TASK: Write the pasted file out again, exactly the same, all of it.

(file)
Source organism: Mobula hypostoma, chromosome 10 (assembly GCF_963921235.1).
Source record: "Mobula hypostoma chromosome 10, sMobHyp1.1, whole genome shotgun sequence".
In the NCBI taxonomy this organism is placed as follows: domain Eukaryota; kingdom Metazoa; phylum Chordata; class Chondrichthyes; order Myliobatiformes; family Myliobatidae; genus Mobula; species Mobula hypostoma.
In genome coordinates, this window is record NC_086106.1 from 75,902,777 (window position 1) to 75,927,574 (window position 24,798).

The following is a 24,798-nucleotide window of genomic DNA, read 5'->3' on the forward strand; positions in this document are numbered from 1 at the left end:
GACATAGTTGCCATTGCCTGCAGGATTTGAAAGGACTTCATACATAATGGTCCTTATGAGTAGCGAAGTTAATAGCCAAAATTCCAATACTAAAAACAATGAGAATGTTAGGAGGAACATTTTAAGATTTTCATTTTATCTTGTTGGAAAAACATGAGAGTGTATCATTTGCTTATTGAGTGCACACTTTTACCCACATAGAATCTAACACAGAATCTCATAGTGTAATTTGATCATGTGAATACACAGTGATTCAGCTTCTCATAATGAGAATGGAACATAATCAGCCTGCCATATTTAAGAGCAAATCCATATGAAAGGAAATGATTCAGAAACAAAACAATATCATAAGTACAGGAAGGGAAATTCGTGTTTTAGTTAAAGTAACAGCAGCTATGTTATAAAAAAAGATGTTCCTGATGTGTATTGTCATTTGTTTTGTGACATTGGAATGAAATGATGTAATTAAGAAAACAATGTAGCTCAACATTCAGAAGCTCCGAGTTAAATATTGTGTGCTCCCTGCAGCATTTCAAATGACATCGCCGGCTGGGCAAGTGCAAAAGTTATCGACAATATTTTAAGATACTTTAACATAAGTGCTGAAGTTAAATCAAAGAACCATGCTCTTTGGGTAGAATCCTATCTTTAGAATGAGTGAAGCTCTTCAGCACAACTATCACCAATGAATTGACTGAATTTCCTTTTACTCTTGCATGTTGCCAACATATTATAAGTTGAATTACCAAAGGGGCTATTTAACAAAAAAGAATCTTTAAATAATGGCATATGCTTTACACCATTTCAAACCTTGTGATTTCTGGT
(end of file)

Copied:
Source organism: Mobula hypostoma, chromosome 10 (assembly GCF_963921235.1).
Source record: "Mobula hypostoma chromosome 10, sMobHyp1.1, whole genome shotgun sequence".
In the NCBI taxonomy this organism is placed as follows: domain Eukaryota; kingdom Metazoa; phylum Chordata; class Chondrichthyes; order Myliobatiformes; family Myliobatidae; genus Mobula; species Mobula hypostoma.
In genome coordinates, this window is record NC_086106.1 from 75,902,777 (window position 1) to 75,927,574 (window position 24,798).

The following is a 24,798-nucleotide window of genomic DNA, read 5'->3' on the forward strand; positions in this document are numbered from 1 at the left end:
GACATAGTTGCCATTGCCTGCAGGATTTGAAAGGACTTCATACATAATGGTCCTTATGAGTAGCGAAGTTAATAGCCAAAATTCCAATACTAAAAACAATGAGAATGTTAGGAGGAACATTTTAAGATTTTCATTTTATCTTGTTGGAAAAACATGAGAGTGTATCATTTGCTTATTGAGTGCACACTTTTACCCACATAGAATCTAACACAGAATCTCATAGTGTAATTTGATCATGTGAATACACAGTGATTCAGCTTCTCATAATGAGAATGGAACATAATCAGCCTGCCATATTTAAGAGCAAATCCATATGAAAGGAAATGATTCAGAAACAAAACAATATCATAAGTACAGGAAGGGAAATTCGTGTTTTAGTTAAAGTAACAGCAGCTATGTTATAAAAAAAGATGTTCCTGATGTGTATTGTCATTTGTTTTGTGACATTGGAATGAAATGATGTAATTAAGAAAACAATGTAGCTCAACATTCAGAAGCTCCGAGTTAAATATTGTGTGCTCCCTGCAGCATTTCAAATGACATCGCCGGCTGGGCAAGTGCAAAAGTTATCGACAATATTTTAAGATACTTTAACATAAGTGCTGAAGTTAAATCAAAGAACCATGCTCTTTGGGTAGAATCCTATCTTTAGAATGAGTGAAGCTCTTCAGCACAACTATCACCAATGAATTGACTGAATTTCCTTTTACTCTTGCATGTTGCCAACATATTATAAGTTGAATTACCAAAGGGGCTATTTAACAAAAAAGAATCTTTAAATAATGGCATATGCTTTACACCATTTCAAACCTTGTGATTTCTGGT